By Sydney Brownstone, http://blogs.villagevoice.com
In New York City, like in many other major metropolises, schizophrenia is a disease that can be more visible than most. In 1999, after a schizophrenic off his meds pushed a woman into the path of an oncoming N train, New York State even came up with a law to make the mentally ill seek compulsory treatment. Kendra’s Law, named after the woman who died on the tracks, sought to prevent violence by pushing schizophrenics with a potential for self-harm or violence into psychiatric care.
But for decades, researchers have been struggling with a bigger question about the nature of the relationship between schizophrenia and cities–and why, for example, growing up in a city makes you more vulnerable to developing schizophrenia as an adult.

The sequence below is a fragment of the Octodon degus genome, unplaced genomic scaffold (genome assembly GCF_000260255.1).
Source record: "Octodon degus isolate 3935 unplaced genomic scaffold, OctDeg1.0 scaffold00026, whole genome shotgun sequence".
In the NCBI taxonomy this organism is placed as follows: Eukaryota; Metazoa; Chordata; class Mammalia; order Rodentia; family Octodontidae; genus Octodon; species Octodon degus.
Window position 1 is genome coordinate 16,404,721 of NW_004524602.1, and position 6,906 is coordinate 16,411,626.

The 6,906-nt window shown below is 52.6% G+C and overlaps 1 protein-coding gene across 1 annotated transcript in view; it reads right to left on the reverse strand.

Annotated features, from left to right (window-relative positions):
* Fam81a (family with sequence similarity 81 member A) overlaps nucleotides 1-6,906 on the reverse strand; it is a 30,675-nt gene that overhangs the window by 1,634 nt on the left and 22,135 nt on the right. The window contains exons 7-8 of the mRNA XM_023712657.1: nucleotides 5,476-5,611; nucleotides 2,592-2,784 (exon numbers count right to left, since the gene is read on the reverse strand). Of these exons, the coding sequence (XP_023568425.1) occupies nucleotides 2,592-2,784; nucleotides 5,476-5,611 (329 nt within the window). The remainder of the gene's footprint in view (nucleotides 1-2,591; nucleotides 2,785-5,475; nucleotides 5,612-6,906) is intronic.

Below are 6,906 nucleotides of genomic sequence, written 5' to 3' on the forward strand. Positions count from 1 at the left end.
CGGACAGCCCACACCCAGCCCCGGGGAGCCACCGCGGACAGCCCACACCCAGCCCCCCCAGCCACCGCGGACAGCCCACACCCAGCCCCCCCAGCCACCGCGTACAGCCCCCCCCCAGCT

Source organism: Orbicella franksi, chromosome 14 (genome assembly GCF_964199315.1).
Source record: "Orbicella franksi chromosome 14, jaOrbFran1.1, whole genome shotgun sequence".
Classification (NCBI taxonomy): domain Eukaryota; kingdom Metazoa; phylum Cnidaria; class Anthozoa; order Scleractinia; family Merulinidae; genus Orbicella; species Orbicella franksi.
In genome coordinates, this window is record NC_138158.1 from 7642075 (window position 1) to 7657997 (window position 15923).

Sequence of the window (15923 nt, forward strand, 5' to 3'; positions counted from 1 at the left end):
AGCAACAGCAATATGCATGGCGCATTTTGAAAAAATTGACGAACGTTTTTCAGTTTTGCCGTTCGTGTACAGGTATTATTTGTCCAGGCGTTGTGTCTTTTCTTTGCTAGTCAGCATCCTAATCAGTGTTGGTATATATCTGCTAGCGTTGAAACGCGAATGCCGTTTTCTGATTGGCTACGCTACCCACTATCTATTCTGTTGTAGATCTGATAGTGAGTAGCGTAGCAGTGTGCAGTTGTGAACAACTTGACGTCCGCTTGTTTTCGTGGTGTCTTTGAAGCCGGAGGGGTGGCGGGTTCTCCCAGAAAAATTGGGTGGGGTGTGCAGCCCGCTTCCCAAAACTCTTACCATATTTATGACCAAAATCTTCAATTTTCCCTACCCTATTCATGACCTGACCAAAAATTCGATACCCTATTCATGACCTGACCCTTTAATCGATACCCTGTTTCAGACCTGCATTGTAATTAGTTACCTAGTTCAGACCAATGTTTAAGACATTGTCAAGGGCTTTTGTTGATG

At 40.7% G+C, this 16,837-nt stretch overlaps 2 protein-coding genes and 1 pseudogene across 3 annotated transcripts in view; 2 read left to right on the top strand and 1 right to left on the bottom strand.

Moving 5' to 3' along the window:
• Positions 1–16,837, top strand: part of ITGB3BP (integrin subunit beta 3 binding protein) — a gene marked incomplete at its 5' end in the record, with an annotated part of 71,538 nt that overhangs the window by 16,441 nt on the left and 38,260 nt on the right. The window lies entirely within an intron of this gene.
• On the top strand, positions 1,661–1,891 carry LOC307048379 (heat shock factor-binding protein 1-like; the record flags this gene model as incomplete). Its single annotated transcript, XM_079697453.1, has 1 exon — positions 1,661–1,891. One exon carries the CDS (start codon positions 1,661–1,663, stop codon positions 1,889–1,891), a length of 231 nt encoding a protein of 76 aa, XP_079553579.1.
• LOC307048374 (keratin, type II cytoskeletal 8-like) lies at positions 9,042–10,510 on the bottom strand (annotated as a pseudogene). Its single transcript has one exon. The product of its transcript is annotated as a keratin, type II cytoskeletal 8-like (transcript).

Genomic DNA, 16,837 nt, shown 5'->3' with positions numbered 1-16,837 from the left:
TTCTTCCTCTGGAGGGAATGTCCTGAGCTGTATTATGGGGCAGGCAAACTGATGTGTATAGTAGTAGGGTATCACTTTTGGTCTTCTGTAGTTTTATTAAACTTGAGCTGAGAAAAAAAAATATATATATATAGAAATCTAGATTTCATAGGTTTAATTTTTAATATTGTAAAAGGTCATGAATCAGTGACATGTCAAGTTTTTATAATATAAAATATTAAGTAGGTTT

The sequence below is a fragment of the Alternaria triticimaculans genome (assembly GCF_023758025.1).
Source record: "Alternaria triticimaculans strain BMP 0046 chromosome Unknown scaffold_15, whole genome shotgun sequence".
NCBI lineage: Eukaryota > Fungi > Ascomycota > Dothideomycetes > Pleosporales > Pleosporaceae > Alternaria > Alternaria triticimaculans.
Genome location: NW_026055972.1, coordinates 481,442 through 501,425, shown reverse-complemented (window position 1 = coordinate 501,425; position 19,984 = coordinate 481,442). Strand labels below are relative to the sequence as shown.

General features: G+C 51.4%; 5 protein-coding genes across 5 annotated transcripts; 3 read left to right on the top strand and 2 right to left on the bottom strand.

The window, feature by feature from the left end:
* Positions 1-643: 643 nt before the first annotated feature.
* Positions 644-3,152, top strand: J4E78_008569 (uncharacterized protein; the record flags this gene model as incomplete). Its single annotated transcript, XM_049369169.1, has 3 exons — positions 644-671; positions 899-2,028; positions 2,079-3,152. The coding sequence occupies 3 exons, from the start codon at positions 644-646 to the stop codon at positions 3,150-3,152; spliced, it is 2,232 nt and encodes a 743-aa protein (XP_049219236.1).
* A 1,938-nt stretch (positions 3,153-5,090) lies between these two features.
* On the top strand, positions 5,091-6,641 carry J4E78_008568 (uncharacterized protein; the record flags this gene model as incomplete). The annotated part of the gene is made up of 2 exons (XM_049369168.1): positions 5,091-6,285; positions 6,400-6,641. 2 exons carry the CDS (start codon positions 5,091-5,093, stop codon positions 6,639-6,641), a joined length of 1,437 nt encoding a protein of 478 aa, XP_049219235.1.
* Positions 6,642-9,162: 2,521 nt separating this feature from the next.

A landmark study from Columbia’s Mailman School of Public Health and published last week in Schizophrenia Bulletin may shed new light on that connection–for the first time, animal models show that lead, along with other environmental toxins, could be a major contribution to the link. Read More